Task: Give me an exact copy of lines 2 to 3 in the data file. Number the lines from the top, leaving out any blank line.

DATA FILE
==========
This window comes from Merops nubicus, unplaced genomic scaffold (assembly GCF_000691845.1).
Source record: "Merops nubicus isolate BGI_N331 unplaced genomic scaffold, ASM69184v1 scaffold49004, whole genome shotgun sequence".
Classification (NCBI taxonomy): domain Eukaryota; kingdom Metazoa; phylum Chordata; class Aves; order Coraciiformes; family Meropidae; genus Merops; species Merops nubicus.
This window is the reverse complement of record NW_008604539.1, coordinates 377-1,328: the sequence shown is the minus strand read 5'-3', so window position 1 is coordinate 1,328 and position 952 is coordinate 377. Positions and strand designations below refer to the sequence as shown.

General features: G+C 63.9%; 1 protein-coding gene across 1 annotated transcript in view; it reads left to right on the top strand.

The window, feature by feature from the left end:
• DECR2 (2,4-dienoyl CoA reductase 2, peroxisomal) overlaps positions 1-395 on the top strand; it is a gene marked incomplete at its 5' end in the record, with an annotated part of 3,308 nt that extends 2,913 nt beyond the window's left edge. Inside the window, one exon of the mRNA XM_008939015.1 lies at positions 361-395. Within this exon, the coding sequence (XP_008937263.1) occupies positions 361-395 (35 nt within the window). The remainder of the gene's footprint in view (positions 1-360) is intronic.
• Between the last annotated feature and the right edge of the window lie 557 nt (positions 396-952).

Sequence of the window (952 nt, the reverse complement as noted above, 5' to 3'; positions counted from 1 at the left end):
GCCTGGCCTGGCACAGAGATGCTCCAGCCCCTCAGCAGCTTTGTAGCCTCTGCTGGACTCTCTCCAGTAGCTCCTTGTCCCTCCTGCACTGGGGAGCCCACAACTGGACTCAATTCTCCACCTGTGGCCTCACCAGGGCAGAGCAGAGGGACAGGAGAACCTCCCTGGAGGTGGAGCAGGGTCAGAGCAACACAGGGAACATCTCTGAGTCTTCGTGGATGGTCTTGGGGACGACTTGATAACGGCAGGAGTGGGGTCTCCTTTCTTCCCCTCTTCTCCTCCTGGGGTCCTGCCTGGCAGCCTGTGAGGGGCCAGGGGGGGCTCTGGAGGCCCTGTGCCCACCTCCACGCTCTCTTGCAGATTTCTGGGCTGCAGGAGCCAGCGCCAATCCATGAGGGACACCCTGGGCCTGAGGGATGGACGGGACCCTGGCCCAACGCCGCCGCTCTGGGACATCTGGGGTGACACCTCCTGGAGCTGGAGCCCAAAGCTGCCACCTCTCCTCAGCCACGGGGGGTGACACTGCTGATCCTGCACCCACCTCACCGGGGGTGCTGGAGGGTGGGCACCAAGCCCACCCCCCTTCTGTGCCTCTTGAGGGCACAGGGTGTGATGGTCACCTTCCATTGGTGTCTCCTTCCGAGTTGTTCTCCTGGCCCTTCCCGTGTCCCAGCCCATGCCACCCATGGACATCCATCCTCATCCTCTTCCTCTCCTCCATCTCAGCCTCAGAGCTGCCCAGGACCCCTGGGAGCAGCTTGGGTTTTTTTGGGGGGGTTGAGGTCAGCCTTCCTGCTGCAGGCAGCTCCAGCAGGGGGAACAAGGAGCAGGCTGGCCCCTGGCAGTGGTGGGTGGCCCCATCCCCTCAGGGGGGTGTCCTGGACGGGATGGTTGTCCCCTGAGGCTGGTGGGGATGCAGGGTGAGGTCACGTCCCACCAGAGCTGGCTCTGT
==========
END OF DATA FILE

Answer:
Source record: "Merops nubicus isolate BGI_N331 unplaced genomic scaffold, ASM69184v1 scaffold49004, whole genome shotgun sequence".
Classification (NCBI taxonomy): domain Eukaryota; kingdom Metazoa; phylum Chordata; class Aves; order Coraciiformes; family Meropidae; genus Merops; species Merops nubicus.